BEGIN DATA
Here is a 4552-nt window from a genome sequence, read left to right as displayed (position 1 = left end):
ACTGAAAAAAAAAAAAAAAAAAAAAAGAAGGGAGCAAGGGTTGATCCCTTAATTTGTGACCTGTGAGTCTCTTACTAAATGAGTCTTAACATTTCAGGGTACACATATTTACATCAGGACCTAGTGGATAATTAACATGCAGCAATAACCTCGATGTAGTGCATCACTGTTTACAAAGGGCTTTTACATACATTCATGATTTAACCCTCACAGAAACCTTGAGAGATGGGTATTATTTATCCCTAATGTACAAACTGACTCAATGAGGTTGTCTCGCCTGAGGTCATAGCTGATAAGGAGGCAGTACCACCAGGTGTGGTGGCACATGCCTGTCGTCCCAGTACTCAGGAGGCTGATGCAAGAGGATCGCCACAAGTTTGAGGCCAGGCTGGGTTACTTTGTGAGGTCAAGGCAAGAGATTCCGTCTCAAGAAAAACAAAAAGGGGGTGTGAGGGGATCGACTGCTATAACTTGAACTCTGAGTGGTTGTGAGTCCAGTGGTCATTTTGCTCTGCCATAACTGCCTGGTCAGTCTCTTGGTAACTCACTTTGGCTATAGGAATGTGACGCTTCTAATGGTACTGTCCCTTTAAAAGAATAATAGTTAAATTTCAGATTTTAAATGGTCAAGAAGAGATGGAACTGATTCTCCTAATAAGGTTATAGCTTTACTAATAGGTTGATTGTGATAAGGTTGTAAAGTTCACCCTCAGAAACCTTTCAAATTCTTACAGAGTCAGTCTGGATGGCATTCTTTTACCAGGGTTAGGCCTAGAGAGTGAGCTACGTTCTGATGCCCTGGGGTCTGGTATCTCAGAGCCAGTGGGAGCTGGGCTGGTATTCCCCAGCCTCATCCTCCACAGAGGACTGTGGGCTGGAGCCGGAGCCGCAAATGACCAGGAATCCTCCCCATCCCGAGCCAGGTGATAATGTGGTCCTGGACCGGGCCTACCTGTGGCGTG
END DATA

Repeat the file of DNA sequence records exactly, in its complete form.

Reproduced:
Here is a 4552-nt window from a genome sequence, read left to right as displayed (position 1 = left end):
ACTGAAAAAAAAAAAAAAAAAAAAAAGAAGGGAGCAAGGGTTGATCCCTTAATTTGTGACCTGTGAGTCTCTTACTAAATGAGTCTTAACATTTCAGGGTACACATATTTACATCAGGACCTAGTGGATAATTAACATGCAGCAATAACCTCGATGTAGTGCATCACTGTTTACAAAGGGCTTTTACATACATTCATGATTTAACCCTCACAGAAACCTTGAGAGATGGGTATTATTTATCCCTAATGTACAAACTGACTCAATGAGGTTGTCTCGCCTGAGGTCATAGCTGATAAGGAGGCAGTACCACCAGGTGTGGTGGCACATGCCTGTCGTCCCAGTACTCAGGAGGCTGATGCAAGAGGATCGCCACAAGTTTGAGGCCAGGCTGGGTTACTTTGTGAGGTCAAGGCAAGAGATTCCGTCTCAAGAAAAACAAAAAGGGGGTGTGAGGGGATCGACTGCTATAACTTGAACTCTGAGTGGTTGTGAGTCCAGTGGTCATTTTGCTCTGCCATAACTGCCTGGTCAGTCTCTTGGTAACTCACTTTGGCTATAGGAATGTGACGCTTCTAATGGTACTGTCCCTTTAAAAGAATAATAGTTAAATTTCAGATTTTAAATGGTCAAGAAGAGATGGAACTGATTCTCCTAATAAGGTTATAGCTTTACTAATAGGTTGATTGTGATAAGGTTGTAAAGTTCACCCTCAGAAACCTTTCAAATTCTTACAGAGTCAGTCTGGATGGCATTCTTTTACCAGGGTTAGGCCTAGAGAGTGAGCTACGTTCTGATGCCCTGGGGTCTGGTATCTCAGAGCCAGTGGGAGCTGGGCTGGTATTCCCCAGCCTCATCCTCCACAGAGGACTGTGGGCTGGAGCCGGAGCCGCAAATGACCAGGAATCCTCCCCATCCCGAGCCAGGTGATAATGTGGTCCTGGACCGGGCCTACCTGTGGCGTG